Wednesday, May 07, 2008

Philadelphia judge ousted for old conviction

Martha Neil reports in a May 6 article on about Deborah Griffin, a Philadelphia municipal judge, who has been removed from office because of an old criminal conviction.

Read the Pennsylvania Supreme Court opinion here.

When she applied for admission to the Pennsylvania bar in 1988, Griffin failed to disclose that she'd pled guilty two counts of a federal indictment charging her with using a false social security number in a number of credit card applications and on an employment application. She did no jail time as a result of these convictions, but she did receive probation and she was ordered to pay restitution. Griffin's failure to disclose this conviction led to her being suspended from the practice of law in 1994 (Office of Disciplinary Counsel v. Griffin, 535 Pa. 590).

Griffin was subsequently reinstated to the bar and then, in 2001, elected to the bench. She was retained for a second six year term in a November 2007 municipal election.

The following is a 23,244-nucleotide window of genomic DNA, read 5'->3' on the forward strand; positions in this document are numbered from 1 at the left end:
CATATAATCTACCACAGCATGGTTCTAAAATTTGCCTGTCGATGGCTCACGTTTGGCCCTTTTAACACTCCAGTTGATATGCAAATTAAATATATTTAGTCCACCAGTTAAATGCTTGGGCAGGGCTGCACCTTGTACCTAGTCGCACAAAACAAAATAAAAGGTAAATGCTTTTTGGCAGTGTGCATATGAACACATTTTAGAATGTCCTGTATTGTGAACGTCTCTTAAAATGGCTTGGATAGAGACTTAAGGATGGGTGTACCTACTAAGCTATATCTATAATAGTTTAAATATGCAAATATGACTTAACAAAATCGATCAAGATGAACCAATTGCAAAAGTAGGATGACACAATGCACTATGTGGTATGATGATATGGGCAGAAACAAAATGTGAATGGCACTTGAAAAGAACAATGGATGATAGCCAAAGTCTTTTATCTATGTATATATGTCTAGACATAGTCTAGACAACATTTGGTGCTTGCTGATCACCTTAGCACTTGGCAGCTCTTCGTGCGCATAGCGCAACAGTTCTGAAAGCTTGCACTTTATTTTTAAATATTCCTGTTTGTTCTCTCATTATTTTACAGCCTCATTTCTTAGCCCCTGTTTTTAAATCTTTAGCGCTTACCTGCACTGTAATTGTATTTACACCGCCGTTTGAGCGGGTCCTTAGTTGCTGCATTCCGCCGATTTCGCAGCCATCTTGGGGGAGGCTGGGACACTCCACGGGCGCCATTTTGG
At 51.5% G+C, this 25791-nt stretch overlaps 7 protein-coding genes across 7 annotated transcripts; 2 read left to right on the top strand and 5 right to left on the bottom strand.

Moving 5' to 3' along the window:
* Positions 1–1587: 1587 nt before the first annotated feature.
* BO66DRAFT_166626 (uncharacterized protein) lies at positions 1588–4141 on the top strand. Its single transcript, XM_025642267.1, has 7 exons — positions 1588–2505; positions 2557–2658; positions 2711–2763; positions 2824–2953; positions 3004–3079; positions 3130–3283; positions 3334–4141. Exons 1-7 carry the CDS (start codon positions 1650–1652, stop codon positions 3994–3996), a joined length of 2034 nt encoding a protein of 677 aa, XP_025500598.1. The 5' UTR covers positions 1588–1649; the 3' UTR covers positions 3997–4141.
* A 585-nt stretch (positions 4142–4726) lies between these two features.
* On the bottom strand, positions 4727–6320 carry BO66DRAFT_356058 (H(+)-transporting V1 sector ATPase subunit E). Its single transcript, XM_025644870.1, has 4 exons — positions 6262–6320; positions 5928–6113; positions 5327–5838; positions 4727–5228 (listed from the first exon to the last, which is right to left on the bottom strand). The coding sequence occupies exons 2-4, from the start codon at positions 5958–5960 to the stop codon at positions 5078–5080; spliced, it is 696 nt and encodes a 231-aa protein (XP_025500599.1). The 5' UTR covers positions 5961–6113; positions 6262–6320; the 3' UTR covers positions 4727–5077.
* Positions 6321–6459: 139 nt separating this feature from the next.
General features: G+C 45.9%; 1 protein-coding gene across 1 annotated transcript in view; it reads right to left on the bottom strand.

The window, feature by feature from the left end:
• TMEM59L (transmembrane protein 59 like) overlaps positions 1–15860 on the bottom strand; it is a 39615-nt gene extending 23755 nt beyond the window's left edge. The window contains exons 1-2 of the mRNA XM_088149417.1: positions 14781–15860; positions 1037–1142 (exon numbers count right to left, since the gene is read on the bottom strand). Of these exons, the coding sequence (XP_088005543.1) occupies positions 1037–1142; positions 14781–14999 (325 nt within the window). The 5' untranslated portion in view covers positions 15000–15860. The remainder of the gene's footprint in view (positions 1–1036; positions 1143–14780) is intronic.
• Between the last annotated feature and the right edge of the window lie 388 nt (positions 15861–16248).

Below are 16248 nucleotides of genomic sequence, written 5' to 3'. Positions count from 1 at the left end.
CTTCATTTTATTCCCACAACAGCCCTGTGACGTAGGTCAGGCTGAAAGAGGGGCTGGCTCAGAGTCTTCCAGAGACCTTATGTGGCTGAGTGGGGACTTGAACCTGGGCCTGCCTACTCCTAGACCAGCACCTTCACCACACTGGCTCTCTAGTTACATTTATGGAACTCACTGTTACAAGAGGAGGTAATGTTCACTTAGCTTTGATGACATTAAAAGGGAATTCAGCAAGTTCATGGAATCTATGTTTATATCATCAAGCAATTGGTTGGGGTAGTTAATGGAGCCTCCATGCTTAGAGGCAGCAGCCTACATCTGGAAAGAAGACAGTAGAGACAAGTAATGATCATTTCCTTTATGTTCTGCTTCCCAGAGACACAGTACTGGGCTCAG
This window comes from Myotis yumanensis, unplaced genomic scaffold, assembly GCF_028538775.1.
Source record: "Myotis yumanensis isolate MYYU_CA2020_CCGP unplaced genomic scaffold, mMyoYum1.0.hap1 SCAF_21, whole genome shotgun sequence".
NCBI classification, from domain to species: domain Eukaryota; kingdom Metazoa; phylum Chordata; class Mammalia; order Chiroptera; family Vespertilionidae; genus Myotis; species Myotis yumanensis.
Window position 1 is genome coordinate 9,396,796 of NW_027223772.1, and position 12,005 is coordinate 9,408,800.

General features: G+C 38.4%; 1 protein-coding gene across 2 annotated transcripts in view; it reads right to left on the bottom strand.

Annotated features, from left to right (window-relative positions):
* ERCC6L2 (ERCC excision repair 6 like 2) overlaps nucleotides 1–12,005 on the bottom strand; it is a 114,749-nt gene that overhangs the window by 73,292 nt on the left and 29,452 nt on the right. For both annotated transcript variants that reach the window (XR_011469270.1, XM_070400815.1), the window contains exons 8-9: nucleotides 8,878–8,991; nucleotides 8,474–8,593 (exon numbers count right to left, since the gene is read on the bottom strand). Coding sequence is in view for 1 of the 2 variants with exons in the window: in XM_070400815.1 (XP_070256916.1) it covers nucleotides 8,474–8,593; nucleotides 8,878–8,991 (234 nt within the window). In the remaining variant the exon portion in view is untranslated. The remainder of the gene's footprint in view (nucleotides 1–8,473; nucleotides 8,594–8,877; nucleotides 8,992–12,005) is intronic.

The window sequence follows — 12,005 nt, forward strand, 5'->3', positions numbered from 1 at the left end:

In the linked opinion, Pennsylvania's highest court removed Judge Griffin from the bench because it found her 1984 conviction to be for an "infamous crime" under Article II, Section 7 of the Pennsylvania Constitution, which provides, "No person hereafter convicted of embezzlement of public moneys, bribery, perjury or other infamous crime, shall be eligible to the General Assembly, or capable of holding any office of trust or profit in this Commonwealth."

The current article and a March 5 post by Debra Cassens Weiss report that Griffin claimed that she'd not disclosed her conviction in her original bar application because she thought her "record had been expunged."

After her law license was suspended, though, she presumably knew that this was not the case. Nor do I know whether the convictions to which Griffin pled guilty could have been expunged or, if so, under what circumstances. Nothing in the stories, or in the published court opinion, or in the AP account of the matter indicates whether Griffin ever sought a pardon.

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